RSA Warning, DDoS Attacks Linked?

Latest Threats Fuel Fears of More Attacks

By , October 9, 2012.
RSA Warning, DDoS Attacks Linked?

The next-generation Gozi Trojan threat that security vendor RSA warned about last week is real and requires response, experts say.

See Also: Insider Threat: Mitigating the Risk

Meanwhile, the alleged hacktivist group calling itself Izz ad-Din al-Qassam - reportedly responsible for a series of distributed denial of service attacks against U.S. banks in September - announced in an Oct. 8 Pastebin post a new wave of DDoS attacks beginning Oct. 9, targeting Capital One Financial Corp., SunTrust Banks and Regions Financial Corp.

In light of these warnings and the resulting publicity, industry experts say banking institutions must be seen as taking the threats seriously.

"Being targeted for attack will be bad enough," says Shirley Inscoe , a fraud analyst at financial-services consultancy Aite. "Think how much worse a bank will appear to its clients if it received prior warning and took no action to ensure it is prepared" (see Banks Under Attack: PR Missteps).

Are Threats Connected?

In the wake of the RSA warning, one expert says the cybercrime group alleged to be behind those Gozi-variant threats that RSA's Mor Ahuvia blogged about Oct. 4 could be connected to the recent DDoS attacks. But Izz al-Din al-Qasam, the hacktivist group behind the DDoS attacks, has denied that it's connected to the Gozi-variant threats.

Though the attack threats differ - one being DDoS, the other a man-in-the-middle banking Trojan designed to steal online credentials - Mike Smith of Akamai Technologies says the timing is suspicious.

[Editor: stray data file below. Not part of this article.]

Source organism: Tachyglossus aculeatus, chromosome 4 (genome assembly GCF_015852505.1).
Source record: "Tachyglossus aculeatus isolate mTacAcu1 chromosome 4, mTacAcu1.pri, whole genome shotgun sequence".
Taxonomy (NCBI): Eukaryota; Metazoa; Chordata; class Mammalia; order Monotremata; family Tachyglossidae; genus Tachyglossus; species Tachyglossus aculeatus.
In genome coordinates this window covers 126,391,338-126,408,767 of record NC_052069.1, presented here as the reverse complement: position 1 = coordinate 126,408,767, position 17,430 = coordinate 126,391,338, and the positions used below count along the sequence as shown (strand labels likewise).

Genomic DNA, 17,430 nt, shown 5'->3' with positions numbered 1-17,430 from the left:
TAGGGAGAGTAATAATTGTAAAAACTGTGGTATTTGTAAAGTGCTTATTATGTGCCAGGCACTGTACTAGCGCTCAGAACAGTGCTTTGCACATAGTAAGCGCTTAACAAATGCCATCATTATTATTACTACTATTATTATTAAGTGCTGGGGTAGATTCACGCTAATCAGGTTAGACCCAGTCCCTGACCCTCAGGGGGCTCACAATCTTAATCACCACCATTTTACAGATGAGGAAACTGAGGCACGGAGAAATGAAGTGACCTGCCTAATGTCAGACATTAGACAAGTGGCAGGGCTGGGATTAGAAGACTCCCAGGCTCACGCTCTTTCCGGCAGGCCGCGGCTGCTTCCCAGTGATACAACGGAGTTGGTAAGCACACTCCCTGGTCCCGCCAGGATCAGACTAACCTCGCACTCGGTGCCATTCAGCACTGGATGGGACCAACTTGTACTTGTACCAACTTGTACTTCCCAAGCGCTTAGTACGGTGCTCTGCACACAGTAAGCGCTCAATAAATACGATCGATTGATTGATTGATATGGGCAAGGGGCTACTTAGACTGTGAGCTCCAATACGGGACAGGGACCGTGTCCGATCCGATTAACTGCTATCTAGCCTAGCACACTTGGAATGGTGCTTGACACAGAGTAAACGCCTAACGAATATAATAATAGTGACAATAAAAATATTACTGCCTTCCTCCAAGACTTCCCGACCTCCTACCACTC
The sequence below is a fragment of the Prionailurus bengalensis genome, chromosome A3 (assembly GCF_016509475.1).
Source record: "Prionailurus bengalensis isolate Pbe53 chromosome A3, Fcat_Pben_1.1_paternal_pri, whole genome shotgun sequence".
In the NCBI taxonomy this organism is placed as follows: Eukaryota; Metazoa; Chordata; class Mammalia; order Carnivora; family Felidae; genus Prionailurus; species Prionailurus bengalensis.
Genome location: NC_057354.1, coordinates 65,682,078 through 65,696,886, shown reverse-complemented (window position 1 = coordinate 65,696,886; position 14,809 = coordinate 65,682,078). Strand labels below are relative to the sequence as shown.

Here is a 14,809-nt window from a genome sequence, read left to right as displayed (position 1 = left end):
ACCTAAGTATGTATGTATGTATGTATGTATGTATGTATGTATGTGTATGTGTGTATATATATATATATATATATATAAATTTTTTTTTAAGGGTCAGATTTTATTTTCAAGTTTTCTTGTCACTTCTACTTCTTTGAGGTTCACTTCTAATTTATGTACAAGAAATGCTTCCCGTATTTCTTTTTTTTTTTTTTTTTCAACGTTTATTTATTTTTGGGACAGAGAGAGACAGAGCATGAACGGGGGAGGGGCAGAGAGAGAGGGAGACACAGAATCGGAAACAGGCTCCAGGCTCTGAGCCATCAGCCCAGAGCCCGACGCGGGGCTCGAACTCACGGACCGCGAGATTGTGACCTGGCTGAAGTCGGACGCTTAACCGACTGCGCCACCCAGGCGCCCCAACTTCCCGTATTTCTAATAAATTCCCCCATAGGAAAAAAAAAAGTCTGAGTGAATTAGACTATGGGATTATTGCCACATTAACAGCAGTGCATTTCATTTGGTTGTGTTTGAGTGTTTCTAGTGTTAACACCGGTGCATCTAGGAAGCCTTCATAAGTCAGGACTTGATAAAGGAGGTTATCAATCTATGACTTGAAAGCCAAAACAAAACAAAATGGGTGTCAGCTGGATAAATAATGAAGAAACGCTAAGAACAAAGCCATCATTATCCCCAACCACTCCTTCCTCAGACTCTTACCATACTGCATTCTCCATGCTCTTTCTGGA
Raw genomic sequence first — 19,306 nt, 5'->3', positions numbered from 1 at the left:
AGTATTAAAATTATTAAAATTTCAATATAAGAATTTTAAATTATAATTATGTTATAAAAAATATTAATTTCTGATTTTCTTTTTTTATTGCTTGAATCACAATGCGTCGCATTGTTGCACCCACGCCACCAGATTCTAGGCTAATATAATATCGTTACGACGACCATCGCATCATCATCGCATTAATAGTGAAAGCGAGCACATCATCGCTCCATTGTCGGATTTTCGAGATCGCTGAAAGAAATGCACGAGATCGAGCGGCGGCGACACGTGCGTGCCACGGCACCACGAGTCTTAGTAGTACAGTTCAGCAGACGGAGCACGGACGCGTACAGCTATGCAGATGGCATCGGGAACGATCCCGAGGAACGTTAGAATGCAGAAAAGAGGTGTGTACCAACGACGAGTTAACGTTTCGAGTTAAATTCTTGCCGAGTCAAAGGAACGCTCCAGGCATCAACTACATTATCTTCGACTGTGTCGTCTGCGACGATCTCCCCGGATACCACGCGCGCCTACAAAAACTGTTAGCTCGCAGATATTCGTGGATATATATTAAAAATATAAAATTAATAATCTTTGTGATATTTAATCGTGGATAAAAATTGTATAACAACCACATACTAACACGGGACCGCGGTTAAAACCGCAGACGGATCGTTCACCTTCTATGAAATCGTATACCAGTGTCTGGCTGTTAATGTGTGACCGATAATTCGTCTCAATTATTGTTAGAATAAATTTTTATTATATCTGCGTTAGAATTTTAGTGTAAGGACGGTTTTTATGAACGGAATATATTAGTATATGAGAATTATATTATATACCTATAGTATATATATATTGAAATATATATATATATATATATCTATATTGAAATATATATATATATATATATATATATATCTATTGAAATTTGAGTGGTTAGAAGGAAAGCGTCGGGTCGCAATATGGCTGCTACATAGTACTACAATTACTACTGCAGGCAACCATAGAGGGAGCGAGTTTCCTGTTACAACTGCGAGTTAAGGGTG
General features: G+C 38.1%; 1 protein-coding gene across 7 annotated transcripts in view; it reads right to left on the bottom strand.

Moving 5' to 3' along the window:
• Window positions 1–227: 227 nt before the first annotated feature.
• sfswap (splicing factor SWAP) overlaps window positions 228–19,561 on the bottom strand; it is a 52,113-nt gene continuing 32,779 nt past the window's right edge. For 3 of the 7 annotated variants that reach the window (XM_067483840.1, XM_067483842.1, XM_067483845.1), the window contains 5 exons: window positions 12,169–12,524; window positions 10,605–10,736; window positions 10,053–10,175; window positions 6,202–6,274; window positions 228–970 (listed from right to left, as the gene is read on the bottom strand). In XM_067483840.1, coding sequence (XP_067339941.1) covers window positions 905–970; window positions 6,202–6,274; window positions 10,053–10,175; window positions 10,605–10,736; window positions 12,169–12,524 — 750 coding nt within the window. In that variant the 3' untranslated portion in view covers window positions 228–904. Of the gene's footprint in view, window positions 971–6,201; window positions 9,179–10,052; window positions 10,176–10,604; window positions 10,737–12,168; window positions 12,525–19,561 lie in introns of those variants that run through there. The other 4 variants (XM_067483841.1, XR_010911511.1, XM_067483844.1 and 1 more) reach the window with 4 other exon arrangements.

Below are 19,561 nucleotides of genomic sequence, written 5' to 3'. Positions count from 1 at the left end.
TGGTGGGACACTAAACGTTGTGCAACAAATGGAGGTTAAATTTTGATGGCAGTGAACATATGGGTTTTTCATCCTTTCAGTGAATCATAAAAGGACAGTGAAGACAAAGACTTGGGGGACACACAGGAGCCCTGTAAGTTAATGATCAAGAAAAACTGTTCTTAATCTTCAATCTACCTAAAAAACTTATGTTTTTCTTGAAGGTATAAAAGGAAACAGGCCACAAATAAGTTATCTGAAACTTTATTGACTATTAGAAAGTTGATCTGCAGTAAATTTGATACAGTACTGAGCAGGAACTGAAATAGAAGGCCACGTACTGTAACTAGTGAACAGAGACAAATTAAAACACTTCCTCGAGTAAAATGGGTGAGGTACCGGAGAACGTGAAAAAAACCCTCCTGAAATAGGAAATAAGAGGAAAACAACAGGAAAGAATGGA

"It leads me to believe that it's the same group and that they are trying creative ways to get around the fraud detection and prevention employed at the banks," Smith says.

One of the unique areas noted by RSA's Ahuvia, in her analysis of the anticipated Gozi-variant threat is that the group promoting the Gozi attack is openly recruiting hackers to join its ranks. That recruitment marks a first for an organized cybercrime gang, Ahuvia says.

"If a gang is privately developing its Trojan, it does not [typically] want to be sharing this with the whole world," she says. "So we've really never seen a gang like this."

Now, couple the timing of those September DDoS attacks and the Gozi threats RSA identified with the timing of the Oct. 8 post, and the coincidences seem too striking to overlook, Smith says.

"So why did they skip last week?" he asks. "Was it so they could focus on a longer effort of recruiting for the campaign that is in the RSA fraud alert? It almost seems like it."

While it's difficult to know how seriously the industry should take anonymous threats posted on sites such as Pastebin, the timing raises questions, Smith says.

Bracing for Attack

In light of the Gozi threat and the risk of account takeover, many industry experts say it's critical for institutions to strengthen their defenses through enhanced fraud detection and transaction-anomaly monitoring - layered security tenets of the FFIEC authentication guidance for U.S. banking institutions.

Inscoe says institutions should use the threats as an excuse to test their disaster recovery plans. "Best case scenario, the banks can take some precautionary measures and count it toward testing, if no attack materializes," she says.

Other industry experts are not quite so optimistic about banks' defenses.

Mike Angelinovich of online security solutions provider OHVA Inc. says most banks and credit unions will have a tough time detecting and fighting Gozi - one of the most sophisticated banking Trojans available on the black market.

"Three months ago, Gozi had a 0 percent detection rate," Angelinovich says. "I don't think that has changed much since June."

Stronger authentication, as prescribed by the FFIEC guidance, could improve the odds. But that's not something most institutions are prepared to launch, Angelinovich says.

Follow Tracy Kitten on Twitter: @FraudBlogger

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